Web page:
State v. Ware

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Justia Opinion Summary

The Supreme Court affirmed the judgment of the circuit court denying Defendant's motion for judgment of acquittal after a jury found Defendant guilty of aggravated assault, holding that there was sufficient evidence to support the verdict.

After a trial, the jury found Defendant guilty of aggravated assault. Defendant moved for judgment notwithstanding the verdict, which the circuit court denied. The court sentenced Defendant to a seven-year term of imprisonment, suspended in favor of probation for three years. Defendant appealed the denial of his motion for judgment of acquittal. The Supreme Court affirmed, holding that the State proved every element of aggravated assault, and a rational trier of fact could have found Defendant guilty beyond a reasonable doubt.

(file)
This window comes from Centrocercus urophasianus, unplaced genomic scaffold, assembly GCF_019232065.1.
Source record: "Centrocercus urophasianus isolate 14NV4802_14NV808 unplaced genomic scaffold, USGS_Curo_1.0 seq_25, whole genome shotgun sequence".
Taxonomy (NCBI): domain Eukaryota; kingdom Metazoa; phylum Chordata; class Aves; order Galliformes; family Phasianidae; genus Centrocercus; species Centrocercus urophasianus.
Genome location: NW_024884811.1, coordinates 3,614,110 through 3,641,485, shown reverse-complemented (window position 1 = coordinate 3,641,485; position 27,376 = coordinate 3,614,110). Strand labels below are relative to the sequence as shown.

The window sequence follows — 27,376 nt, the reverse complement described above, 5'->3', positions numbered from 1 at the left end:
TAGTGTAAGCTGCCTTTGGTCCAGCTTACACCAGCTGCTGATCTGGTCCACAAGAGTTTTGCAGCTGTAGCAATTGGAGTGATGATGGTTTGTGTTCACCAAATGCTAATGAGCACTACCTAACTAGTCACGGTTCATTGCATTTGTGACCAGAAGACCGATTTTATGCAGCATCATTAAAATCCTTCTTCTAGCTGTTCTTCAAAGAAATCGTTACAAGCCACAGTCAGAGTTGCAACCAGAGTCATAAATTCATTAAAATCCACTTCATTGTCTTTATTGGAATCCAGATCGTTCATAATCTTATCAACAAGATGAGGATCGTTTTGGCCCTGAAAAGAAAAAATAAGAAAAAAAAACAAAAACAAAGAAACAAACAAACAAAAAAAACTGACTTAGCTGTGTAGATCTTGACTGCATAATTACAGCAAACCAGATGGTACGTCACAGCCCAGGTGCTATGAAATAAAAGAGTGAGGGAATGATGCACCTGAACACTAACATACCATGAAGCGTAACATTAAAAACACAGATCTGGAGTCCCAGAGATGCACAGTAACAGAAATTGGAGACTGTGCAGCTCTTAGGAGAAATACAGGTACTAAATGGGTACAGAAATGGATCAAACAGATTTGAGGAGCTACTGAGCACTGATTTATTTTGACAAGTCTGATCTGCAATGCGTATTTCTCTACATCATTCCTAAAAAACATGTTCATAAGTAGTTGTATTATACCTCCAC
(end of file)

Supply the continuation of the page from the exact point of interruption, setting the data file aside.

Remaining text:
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#29087-a-DG 2020 S.D. 20 IN THE SUPREME COURT OF THE STATE OF SOUTH DAKOTA **** STATE OF SOUTH DAKOTA, Plaintiff and Appellee, v. KOREY JADE WARE, Defendant and Appellant. **** APPEAL FROM THE CIRCUIT COURT OF THE FIFTH JUDICIAL CIRCUIT BROWN COUNTY, SOUTH DAKOTA **** THE HONORABLE RICHARD A. SOMMERS Judge **** JASON R. RAVNSBORG Attorney General ERIN E. HANDKE Assistant Attorney General Pierre, South Dakota Attorneys for plaintiff and appellee. THOMAS L. SANNES JENNIFER M. JORGENSON of Delaney, Nielsen & Sannes, P.C. Webster, South Dakota Attorneys for defendant and appellant. **** CONSIDERED ON BRIEFS FEBRUARY 11, 2020 OPINION FILED 04/08/20 #29087 GILBERTSON, Chief Justice [¶1.] A jury found Korey Ware guilty of aggravated assault under SDCL 22- 18-1.1(4). The circuit court sentenced Ware to the South Dakota State Penitentiary for seven years, with execution of the sentence suspended, and placed Ware on probation for three years under terms and conditions set by the court. Ware appeals arguing that the circuit court erred in denying his motion for judgment of acquittal. We affirm. Facts and Procedural History [¶2.] In the early morning of October 6, 2018, Korey Ware 1 went with his girlfriend, Leesa Christenson, to the Zoo Bar in Aberdeen, South Dakota. Taylor Kwas, Christenson’s ex-boyfriend, was also present at the bar. Kwas had spent the evening with friends at various bars in Aberdeen before stopping into the Zoo Bar by himself. At some point in the evening, Kwas noticed Christenson and Ware. Around 1:15 a.m., Ware repeatedly stared in Kwas’s direction. A few minutes later, Ware walked away from Christenson, looking over his shoulder towards Kwas, who then approached Christenson. [¶3.] Before Kwas made contact with Christenson, Ware rushed towards Kwas, slammed his beer on the bar, and punched Kwas on the left side of his face. Kwas had no warning that Ware was moving toward him or that a punch was coming. The blow to Kwas’s jaw was completely unexpected. After Ware punched him, Kwas stumbled away, but Ware continued after him. However, Zoo Bar employees stopped Ware and escorted him from the property. 1. At the time, Ware was sheriff-elect of Roberts County. -1- #29087 [¶4.] Kwas remained at the Zoo Bar. He laughed and shook hands with a bartender, but after a few minutes, Kwas asked the bartenders to call law enforcement. The Aberdeen Police Department responded. The officers noticed redness and swelling on Kwas’s jaw and asked if he needed an ambulance. Kwas declined and after speaking with the officers, went to his house in Aberdeen. [¶5.] Officer Cole Kissner spoke with Ware the next day on the phone. Ware said he did not know Kwas personally, but alleged Kwas was making unwanted advances toward Christenson and would not leave her alone. Ware believed he was defending his girlfriend and admitted he should not have punched Kwas and that he was “in the wrong”. [¶6.] The morning after the incident, Kwas felt pain in his face and went to a Sanford Quick Care clinic to seek medical attention. He was redirected to the emergency room where medical staff performed x-rays, tested for a concussion, and administered a CT scan. Kwas was diagnosed with a broken jaw and referred to a surgeon in Sioux Falls. 2 [¶7.] Dr. Nathan Phillips met with Kwas on October 10, 2018, and confirmed a linear fracture of the mandible. Dr. Phillips observed some slight swelling on the left side of Kwas’s face and that Kwas’s bite was slightly off. After discussing options with Kwas for fixing the jaw—either surgery or wiring the jaw shut—Kwas elected to have his jaw wired shut. 2. Kwas had recently moved to Sioux City, Iowa for a job promotion. Kwas was in Aberdeen on the date of the incident for the purpose of packing his belongings and spending time with friends. Thus, rather than drive to Sioux Falls to the referred surgeon, Kwas sought out an oral maxillofacial surgeon in Sioux City. -2- #29087 [¶8.] The following day, Dr. Phillips performed the procedure in his office. The procedure took approximately one hour and thirteen minutes and required sedation to immobilize the jaw. There were no unexpected difficulties or complications. Kwas’s jaw was wired shut for three weeks after the surgery, his mouth was aligned with the use of elastic bands. The process left Kwas unable to eat solid food for 45 days, and as a result, he subsequently lost 37 pounds. [¶9.] On October 23, 2018, a grand jury indicted Ware on alternative counts of aggravated assault (SDCL 22-18-1.1(4)), simple assault (SDCL 22-18-1(1)), and simple assault (SDCL 22-18-1(5)). Ware pled not guilty to all charges, and a jury trial was set. The day prior to trial, the State dismissed the two alternative counts of simple assault and proceeded to trial on the felony charge of aggravated assault. [¶10.] The two-day jury trial commenced on February 27, 2019 and concluded on February 28, 2019. The State called Kwas to testify about the incident and the injuries he sustained. Officer Kissner related the details of the investigation. Dr. Phillips explained Kwas’s jaw injury and treatment. At the close of the State’s case, Ware moved for a directed verdict, 3 which the circuit court denied. Ware did not call any witnesses in his defense. [¶11.] The jury found Ware guilty of aggravated assault. Following the verdict, Ware moved for judgment notwithstanding the verdict, which the circuit court also denied. The circuit court sentenced Ware to the South Dakota State Penitentiary for seven years, suspended execution of the sentence, and placed Ware 3. Although Ware moved for a directed verdict, we note that “[m]otions for directed verdict are abolished and motions for judgment of acquittal shall be used in their place.” SDCL 23A-23-1. -3- #29087 on probation for three years under terms and conditions set by the court. Ware appeals the denial of his motion for judgment of acquittal. Analysis and Decision [¶12.] Denial of a motion for judgment of acquittal is reviewed de novo. State v. Traversie, 2016 S.D. 19, ¶ 9, 877 N.W.2d 327, 330 (citing State v. Brim, 2010 S.D. 74, ¶ 6, 789 N.W.2d 80, 83). On appeal, “the relevant question is whether, after viewing the evidence in the light most favorable to the prosecution, any rational trier of fact could have found the essential elements of the crime beyond a reasonable doubt.” State v. Martin, 2015 S.D. 2, ¶ 13, 859 N.W.2d 600, 606 (quoting State v. Brende, 2013 S.D. 56, ¶ 21, 835 N.W.2d 131, 140). The Court “accept[s] the evidence and the most favorable inferences that can be fairly drawn from it that support the verdict.” Id. (quoting State v. Carter, 2009 S.D. 65, ¶ 44, 771 N.W.2d 329, 342). “The jury is the exclusive judge of the credibility of the witnesses and the weight of the evidence[.]” Traversie, 2016 S.D. 19, ¶ 9, 877 N.W.2d at 330 (quoting Brim, 2010 S.D. 74, ¶ 6, 789 N.W.2d at 83). Therefore, the Court “do[es] not resolve conflicts in the evidence, pass on the credibility of witnesses, or reweigh the evidence on appeal.” Carter, 2009 S.D. 65, ¶ 44, 771 N.W.2d at 342 (citing State v. Shaw, 2005 S.D. 105, ¶ 19, 705 N.W.2d 620, 626). [¶13.] Ware was convicted of aggravated assault under SDCL 22-18-1.1(4), which provides that “[a]ny person who: . . . [a]ssaults another with intent to commit bodily injury which results in serious bodily injury . . . is guilty of aggravated assault.” Serious bodily injury is defined in SDCL 22-1-2(44A) as “such injury as is -4- #29087 grave and not trivial, and gives rise to apprehension of danger to life, health, or limb[.]” [¶14.] Ware argues that the circuit court erred in denying its motion for judgment of acquittal because the State failed to prove every element of aggravated assault and that no rational trier of fact could have found Ware guilty beyond a reasonable doubt. Specifically, Ware asserts that Kwas’s injury does not meet the definition of “serious bodily injury.” According to Ware, Kwas’s injury was (1) not grave and (2) the injury did not give rise to an apprehension of danger to life, health, or limb. See SDCL 22-1-2(44A). [¶15.] Ware relies on State v. Janisch, 290 N.W.2d 473 (S.D. 1980) to support his argument that Kwas’s injury did not rise to the level of serious bodily injury. In Janisch, the defendant was convicted of aggravated assault, but on appeal, the Court held that the injuries suffered by the victim—“black and blue marks across his head, shoulders, and right thigh”—did not constitute serious bodily injury. Id. at 474-75. The Court held that the injuries sustained were “more closely related to the ordinary injuries sustained in any simple assault,” and were thus “far below the status of grave.” Id. at 476. Ware asserts the injury sustained by Kwas is similar, if not less serious, than the injuries in Janisch. [¶16.] However, Ware’s reliance on Janisch is misplaced. In State v. Solis, the Court declared that “Janisch has limited precedential value and is explicitly confined to its facts.” 2019 S.D. 36, ¶ 31 n.*, 931 N.W.2d at 261 n.*. When Janisch was decided, the Legislature had not yet defined “serious bodily injury” and “did not create an evidentiary standard upon which all future injuries are to be compared.” -5- #29087 Id. Instead, courts reviewing aggravated assault cases must examine each case “on its own facts to determine whether an injury ‘is grave and not trivial, and gives rise to apprehension of danger to life, health, or limb’ under SDCL 22-1-2(44A).” Id. As such, we confirm that Janisch is of no current precedential value. [¶17.] Likewise, the trier of the fact must determine whether the injury, based on the facts of the case, constitutes a “grave and not trivial” injury such that it constitutes serious bodily harm. See SDCL 22-1-2(44A). Here, the State presented testimony from Kwas and Dr. Phillips to prove the injury was grave. Kwas testified about his pain, for which he was prescribed hydrocodone, along with the extensive treatment required for his injury. Dr. Phillips explained the risks associated with not treating a broken jaw. He further explained the details of the procedure and treatment, along with the possible life-long health risks that remain even after fixing the jaw. [¶18.] Ware, on the other hand, notes that Kwas declined an ambulance on the night of the incident, and that after Kwas went to the emergency room the next day, he was able to go out later with friends that same night. Ware further notes that Kwas did not see Dr. Phillips until approximately three days after the incident, and Dr. Phillips’s dictation notes described the injury using terms such as “minor,” “normal,” “minimal,” “some swelling,” and “slight.” [¶19.] The Court’s duty on appeal is to “accept the evidence and most favorable inferences that can be fairly drawn from it [to] support the verdict.” Martin, 2015 S.D. 2, ¶ 13, 859 N.W.2d at 606 (quoting Carter, 2009 S.D. 65, ¶ 44, 771 N.W.2d at 342). This Court will not “resolve conflicts in the evidence, pass on -6- #29087 the credibility of witnesses, or reweigh the evidence.” Carter, 2009 S.D. 65, ¶ 44, 771 N.W.2d at 342 (citing Shaw, 2005 S.D. 105, ¶ 19, 705 N.W.2d at 626). It is the exclusive duty of the jury to judge “the credibility of the witnesses and the weight of the evidence.” Traversie, 2016 S.D. 19, ¶ 9, 877 N.W.2d at 330 (quoting Brim, 2010 S.D. 74, ¶ 6, 789 N.W.2d at 83). In finding Ware guilty of aggravated assault, the jury performed its exclusive duty, and the evidence admitted at trial supported a finding that Kwas’s injury was grave and therefore, constituted a serious bodily injury. [¶20.] Ware also argues that the injury did not rise to the level of serious bodily injury because the surprise punch could not put Kwas in “apprehension of danger to life, health, or limb.” SDCL 22-1-2(44A). However, there is no requirement that apprehension of danger to life, health, or limb must occur prior to an attack. See, e.g., State v. Dace, 333 N.W.2d 812, 822-23 (S.D. 1983) (finding the doctor’s diagnosis of a contusion to the kidney gave apprehension of damage to the kidney, which was sufficient evidence to prove serious bodily injury). Further, we have previously accepted that “any time we’re talking about an injury to a person’s head[,] a real blow to the head . . . there is a fear or an apprehension that the injury can be life long.” State v. Miland, 2014 S.D. 98, ¶ 14, 858 N.W.2d 328, 331-32 (affirming a conviction of aggravated assault under SDCL 22-18-1.1(1) where the defendant punched a police officer in the face without any warning). [¶21.] Here, the evidence that Kwas’s jaw was broken and required to be wired shut for a month and a half was sufficient to support a verdict for aggravated assault under SDCL 22-18-1.1(4). Additionally, the State offered evidence that the -7- #29087 suddenness of the attack caused Kwas psychological damage, along with his physical injury. Further, Dr. Phillips testified that even after fixing the jaw, Kwas faced the possibility of ongoing health issues related to his jaw injury. Ware attempts to minimize this evidence by arguing that there was no apprehension of danger to life, health, or limb because Kwas had no warning of the punch, Kwas himself had to request bartenders call law enforcement because no one made the call, and he did not receive medical attention until the next day. The jury considered all the evidence and performed its exclusive role when it returned the verdict of guilty for aggravated assault, and there is sufficient evidence to support the verdict. Therefore, the circuit court did not err when it denied Ware’s motion for judgment of acquittal. We affirm. [¶22.] KERN, JENSEN, SALTER, and DEVANEY, Justices, concur. -8-